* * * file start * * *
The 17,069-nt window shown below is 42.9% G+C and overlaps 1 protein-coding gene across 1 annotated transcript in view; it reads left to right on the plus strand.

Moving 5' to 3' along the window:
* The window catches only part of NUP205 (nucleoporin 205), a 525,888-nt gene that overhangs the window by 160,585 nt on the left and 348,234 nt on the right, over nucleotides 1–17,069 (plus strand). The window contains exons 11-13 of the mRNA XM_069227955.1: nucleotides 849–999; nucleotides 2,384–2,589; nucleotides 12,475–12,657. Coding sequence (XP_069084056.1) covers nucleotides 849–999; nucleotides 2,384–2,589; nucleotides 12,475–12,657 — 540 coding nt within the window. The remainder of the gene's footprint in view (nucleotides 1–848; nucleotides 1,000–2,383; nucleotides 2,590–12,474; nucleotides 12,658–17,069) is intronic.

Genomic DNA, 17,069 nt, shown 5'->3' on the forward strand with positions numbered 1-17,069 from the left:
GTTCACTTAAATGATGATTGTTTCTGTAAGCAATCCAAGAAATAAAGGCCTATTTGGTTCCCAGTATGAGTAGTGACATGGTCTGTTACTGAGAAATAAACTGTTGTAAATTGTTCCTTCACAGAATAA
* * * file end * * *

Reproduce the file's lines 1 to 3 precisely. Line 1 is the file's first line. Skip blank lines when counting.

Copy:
The 17,069-nt window shown below is 42.9% G+C and overlaps 1 protein-coding gene across 1 annotated transcript in view; it reads left to right on the plus strand.

Moving 5' to 3' along the window:
* The window catches only part of NUP205 (nucleoporin 205), a 525,888-nt gene that overhangs the window by 160,585 nt on the left and 348,234 nt on the right, over nucleotides 1–17,069 (plus strand). The window contains exons 11-13 of the mRNA XM_069227955.1: nucleotides 849–999; nucleotides 2,384–2,589; nucleotides 12,475–12,657. Coding sequence (XP_069084056.1) covers nucleotides 849–999; nucleotides 2,384–2,589; nucleotides 12,475–12,657 — 540 coding nt within the window. The remainder of the gene's footprint in view (nucleotides 1–848; nucleotides 1,000–2,383; nucleotides 2,590–12,474; nucleotides 12,658–17,069) is intronic.